LEXINGTON, Ky. (AP) -- Rich Brooks has tried alternating quarterbacks enough during his long coaching career to know that it never works.
Well, almost never.
The Kentucky coach has been so encouraged by the play of Mike Hartline and Randall Cobb that he's going to continue playing both of them even though his previous experiments with multiple quarterbacks has often blown up in his face.
"What went wrong (before) was neither of the quarterbacks were as good as the two quarterbacks I have, and the teams that I did it with weren't as good as this team," Brooks said. "So I'm hopeful this time it will work."
It worked well enough during last week's romp over Norfolk State that Brooks has no plans to make drastic changes on Saturday when the Wildcats (2-0) host Middle Tennessee (1-1).
"I can see us going through an extended period of time with both quarterbacks," he said. "Both bring a little bit different things to the table and put different strains on the defense."
Cobb sparkled with both his arms and his legs against the Spartans, running for 49 yards and two touchdowns and completing 6-of-11 passes for 87 yards and a score.
"Randall, after looking at it, did a lot of marvelous things," Brooks said. "But he also did some bad things."
Namely throwing an interception and fumbling the ball deep in Kentucky territory, a miscue that led to Norfolk State's only points.
Still, for a true freshman playing in just the second game of his career, Cobb's teammates have been as impressed by his poise as his athletic ability. When Cobb entered the huddle in place of Hartline late in the first quarter, he hardly looked like a guy who entered training camp slotted to compete for a starting job at wide receiver, not quarterback.
"He was ready to go to town," said right tackle Justin Jeffries. "He made the impression upon me that he wasn't really nervous. He obviously made a couple of rookie mistakes, but he's a rookie. I think he did a pretty good job."
Cobb wowed the Commonwealth Stadium crowd, so much so that there were a smattering of boos when Hartline came back in to start the second half. Brooks chastised the fans for their behavior, and took some of the blame for Hartline's relatively modest success. Hartline completed 9-of-15 passes for 60 yards on Saturday, and doesn't have a pass longer than 20 yards through two games.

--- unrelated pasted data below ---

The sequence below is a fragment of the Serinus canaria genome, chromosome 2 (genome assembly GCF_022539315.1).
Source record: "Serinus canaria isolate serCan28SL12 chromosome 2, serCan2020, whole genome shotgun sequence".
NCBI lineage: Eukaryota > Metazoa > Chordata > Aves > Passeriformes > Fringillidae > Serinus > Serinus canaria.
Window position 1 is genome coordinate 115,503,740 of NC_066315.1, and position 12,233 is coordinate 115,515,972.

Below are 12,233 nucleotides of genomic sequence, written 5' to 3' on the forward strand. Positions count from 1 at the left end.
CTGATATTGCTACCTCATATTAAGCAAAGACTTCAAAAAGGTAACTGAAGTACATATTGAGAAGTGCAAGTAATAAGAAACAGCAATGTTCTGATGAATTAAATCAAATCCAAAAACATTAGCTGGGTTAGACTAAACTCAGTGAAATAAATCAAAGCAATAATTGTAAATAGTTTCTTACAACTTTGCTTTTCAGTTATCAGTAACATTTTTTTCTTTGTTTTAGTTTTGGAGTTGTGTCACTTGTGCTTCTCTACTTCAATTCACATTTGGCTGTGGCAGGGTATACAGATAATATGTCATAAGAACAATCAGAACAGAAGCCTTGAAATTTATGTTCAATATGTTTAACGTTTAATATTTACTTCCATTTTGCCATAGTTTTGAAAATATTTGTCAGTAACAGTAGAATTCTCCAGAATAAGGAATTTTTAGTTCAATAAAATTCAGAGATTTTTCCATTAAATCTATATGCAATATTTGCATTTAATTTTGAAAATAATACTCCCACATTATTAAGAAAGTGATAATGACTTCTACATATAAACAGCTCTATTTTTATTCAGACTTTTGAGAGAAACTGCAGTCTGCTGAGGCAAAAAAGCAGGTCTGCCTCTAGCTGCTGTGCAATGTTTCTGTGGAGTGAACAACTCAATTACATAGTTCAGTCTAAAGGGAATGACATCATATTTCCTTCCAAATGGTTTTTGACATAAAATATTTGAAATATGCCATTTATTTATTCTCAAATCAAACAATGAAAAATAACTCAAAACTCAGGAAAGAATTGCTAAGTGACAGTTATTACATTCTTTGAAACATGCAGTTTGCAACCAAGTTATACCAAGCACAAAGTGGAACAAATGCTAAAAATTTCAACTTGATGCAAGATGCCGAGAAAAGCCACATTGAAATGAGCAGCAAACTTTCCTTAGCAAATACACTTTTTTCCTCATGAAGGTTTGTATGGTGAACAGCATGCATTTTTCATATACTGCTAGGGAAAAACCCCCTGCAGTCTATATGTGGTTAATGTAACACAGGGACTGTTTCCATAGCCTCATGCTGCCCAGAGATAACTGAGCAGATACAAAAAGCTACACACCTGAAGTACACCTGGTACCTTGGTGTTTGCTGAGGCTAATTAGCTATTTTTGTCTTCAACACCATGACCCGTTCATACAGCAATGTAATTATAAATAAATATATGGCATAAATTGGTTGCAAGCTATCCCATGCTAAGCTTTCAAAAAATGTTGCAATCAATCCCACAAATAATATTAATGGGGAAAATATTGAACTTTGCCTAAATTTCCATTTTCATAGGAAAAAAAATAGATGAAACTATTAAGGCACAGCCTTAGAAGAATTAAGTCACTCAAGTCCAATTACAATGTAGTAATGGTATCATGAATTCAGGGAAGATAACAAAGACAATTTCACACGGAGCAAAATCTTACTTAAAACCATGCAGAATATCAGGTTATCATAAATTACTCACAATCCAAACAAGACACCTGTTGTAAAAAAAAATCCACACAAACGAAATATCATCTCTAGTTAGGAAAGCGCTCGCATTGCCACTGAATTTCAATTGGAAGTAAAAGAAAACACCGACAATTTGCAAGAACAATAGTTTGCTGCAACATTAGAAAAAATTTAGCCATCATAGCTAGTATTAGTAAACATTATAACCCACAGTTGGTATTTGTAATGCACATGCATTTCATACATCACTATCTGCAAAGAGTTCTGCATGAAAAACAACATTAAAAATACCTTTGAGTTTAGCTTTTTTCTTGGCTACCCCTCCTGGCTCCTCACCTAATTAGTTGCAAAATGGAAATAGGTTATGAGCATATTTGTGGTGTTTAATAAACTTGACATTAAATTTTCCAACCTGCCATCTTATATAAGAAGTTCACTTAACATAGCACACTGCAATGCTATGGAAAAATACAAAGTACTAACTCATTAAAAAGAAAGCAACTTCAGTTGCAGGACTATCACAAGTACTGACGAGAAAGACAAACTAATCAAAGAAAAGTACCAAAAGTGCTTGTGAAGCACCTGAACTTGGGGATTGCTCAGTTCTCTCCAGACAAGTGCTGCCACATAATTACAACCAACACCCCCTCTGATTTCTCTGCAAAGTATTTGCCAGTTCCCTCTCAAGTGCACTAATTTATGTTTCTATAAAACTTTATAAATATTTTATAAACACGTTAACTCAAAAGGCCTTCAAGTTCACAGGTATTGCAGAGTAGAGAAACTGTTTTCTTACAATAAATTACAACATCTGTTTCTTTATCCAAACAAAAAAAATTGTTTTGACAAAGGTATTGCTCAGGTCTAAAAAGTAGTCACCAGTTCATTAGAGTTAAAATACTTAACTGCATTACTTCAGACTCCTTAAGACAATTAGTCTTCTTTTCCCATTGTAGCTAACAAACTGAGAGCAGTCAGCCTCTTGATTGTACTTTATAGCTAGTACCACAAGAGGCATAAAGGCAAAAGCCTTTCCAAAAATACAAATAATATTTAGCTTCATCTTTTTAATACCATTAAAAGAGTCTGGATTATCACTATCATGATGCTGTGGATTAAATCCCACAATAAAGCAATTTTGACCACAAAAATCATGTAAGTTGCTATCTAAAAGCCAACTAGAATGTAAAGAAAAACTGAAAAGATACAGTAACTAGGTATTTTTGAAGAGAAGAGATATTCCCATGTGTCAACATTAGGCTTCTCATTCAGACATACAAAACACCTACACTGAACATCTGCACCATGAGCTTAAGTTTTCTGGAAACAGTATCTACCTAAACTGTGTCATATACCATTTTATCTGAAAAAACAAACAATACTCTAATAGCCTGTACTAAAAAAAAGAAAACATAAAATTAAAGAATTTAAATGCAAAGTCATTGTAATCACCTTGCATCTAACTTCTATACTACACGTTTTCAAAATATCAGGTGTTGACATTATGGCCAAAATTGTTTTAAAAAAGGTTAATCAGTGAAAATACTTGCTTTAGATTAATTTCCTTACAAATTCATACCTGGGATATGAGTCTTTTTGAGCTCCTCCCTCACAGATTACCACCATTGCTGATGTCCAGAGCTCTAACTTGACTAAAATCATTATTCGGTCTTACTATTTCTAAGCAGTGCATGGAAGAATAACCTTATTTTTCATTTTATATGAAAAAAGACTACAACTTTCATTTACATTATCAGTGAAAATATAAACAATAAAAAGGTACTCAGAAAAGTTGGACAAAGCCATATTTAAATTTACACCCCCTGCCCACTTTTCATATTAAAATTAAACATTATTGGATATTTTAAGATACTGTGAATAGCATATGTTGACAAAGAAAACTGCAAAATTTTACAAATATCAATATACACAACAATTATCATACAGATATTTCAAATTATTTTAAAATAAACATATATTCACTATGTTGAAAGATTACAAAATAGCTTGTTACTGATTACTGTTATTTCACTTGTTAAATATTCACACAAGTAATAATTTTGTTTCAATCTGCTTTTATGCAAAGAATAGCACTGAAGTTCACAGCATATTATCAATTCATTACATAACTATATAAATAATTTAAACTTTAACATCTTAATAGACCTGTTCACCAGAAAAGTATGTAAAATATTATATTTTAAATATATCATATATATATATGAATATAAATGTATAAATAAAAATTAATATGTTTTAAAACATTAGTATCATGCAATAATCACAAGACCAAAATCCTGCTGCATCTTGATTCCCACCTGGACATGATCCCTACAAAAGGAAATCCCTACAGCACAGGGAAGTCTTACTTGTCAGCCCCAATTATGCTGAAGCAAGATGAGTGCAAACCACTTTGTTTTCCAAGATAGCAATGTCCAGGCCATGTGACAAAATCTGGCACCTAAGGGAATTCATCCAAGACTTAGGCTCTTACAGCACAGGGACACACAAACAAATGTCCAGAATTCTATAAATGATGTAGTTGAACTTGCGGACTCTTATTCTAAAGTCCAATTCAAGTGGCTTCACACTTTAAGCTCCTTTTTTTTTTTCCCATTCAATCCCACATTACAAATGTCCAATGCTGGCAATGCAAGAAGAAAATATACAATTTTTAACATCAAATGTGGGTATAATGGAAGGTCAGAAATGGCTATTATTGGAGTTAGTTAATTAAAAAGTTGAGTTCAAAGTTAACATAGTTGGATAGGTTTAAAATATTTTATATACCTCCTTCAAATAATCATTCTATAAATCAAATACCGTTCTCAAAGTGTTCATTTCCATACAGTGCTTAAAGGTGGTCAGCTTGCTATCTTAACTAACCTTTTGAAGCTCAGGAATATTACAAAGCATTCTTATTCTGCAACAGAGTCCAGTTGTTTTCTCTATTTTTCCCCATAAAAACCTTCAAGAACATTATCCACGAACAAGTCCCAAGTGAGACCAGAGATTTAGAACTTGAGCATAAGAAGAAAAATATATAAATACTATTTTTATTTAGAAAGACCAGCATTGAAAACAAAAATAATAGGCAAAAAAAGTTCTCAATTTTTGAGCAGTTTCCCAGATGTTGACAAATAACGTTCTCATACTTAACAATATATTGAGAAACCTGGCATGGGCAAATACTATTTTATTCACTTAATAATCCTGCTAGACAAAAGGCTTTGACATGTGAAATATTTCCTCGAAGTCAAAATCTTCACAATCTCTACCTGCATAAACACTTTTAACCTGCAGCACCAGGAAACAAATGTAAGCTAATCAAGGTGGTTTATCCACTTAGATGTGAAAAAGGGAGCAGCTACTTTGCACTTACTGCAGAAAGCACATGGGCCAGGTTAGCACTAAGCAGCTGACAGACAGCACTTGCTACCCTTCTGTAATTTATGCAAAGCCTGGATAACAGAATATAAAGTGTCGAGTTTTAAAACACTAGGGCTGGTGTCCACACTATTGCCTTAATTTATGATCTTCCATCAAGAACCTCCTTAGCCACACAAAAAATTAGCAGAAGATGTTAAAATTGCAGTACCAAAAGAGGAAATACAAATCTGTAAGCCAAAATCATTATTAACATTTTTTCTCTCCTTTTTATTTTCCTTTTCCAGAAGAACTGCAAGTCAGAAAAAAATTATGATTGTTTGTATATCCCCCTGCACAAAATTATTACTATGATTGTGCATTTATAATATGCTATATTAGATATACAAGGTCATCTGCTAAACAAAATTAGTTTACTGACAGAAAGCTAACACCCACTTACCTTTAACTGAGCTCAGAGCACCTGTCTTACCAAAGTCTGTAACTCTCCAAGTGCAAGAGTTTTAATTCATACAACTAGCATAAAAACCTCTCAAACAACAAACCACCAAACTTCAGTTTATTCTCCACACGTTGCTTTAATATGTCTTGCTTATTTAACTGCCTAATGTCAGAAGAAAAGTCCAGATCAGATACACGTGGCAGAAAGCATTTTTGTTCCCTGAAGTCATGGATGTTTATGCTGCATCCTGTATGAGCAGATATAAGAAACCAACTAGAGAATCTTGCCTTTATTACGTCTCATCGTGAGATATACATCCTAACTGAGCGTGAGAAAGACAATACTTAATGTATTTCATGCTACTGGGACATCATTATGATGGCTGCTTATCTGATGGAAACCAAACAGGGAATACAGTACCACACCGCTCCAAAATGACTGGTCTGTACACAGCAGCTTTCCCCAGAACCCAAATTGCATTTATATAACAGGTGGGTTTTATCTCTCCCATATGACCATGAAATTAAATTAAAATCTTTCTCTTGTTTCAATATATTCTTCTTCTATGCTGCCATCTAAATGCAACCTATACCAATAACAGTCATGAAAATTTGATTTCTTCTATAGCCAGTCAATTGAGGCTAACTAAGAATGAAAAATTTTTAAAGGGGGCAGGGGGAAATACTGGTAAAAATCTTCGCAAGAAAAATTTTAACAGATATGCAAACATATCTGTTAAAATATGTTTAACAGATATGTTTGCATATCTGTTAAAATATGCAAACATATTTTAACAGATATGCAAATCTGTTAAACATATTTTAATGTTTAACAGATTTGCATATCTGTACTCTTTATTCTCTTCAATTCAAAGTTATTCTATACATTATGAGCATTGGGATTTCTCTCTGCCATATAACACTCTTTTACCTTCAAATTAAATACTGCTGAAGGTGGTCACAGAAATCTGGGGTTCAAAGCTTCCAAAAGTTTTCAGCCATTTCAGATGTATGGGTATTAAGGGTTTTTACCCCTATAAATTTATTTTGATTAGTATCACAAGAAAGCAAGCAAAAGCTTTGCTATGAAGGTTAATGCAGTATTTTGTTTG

"We went into the first game with him and we were so intent on not screwing it up that we might have coached a little bit too much caution into him," Brooks said. "We've got to allow him a little more freedom."
A little assistance from the receiving corps wouldn't hurt either. Kentucky wideouts made several mistakes against Norfolk State, running the wrong routes at times and dropping catchable balls at others. Hartline hit E.J. Adams in stride on a bomb, only to have Adams drop it.
"That might have ended up being a TD," Brooks said. "It was an excellent throw and plop ... on the ground. We're not used to seeing that around here."
Brooks said he'd like to see a receiver or three step up and provide some continuity. Doing that would make the job easier for the quarterback no matter who is under center.
"If we can get the ball movement and move the chains and score some points, Mike will feel better, everybody will feel better," Brooks said. "Then we can move forward and have our two quarterback system with some general acceptance of the plan."
Cobb and Hartline's teammates say they're comfortable with either one at quarterback, and the way Kentucky's defense is playing right now the quarterback need only to make sure he doesn't find a way to lose games.
Opponents have managed just five points in eight quarters against Kentucky this year, the first time since 1958 the Wildcats haven't allowed a touchdown in the season's first two games.
The test will get much stiffer on Saturday. Middle Tennessee is coming off a convincing 24-14 win over Maryland, and its spread offense can cause fits for opponents. Just ask Louisville, which allowed the Blue Raiders to roll up 555 total yards last season.
"They do a lot of things that Florida does," said defensive end Jeremy Jarmon. "You've just got to play assignment football and not worry about where the ball is. Just do your job."
Copyright 2008 Associated Press. All rights reserved. This material may not be published, broadcast, rewritten, or redistributed.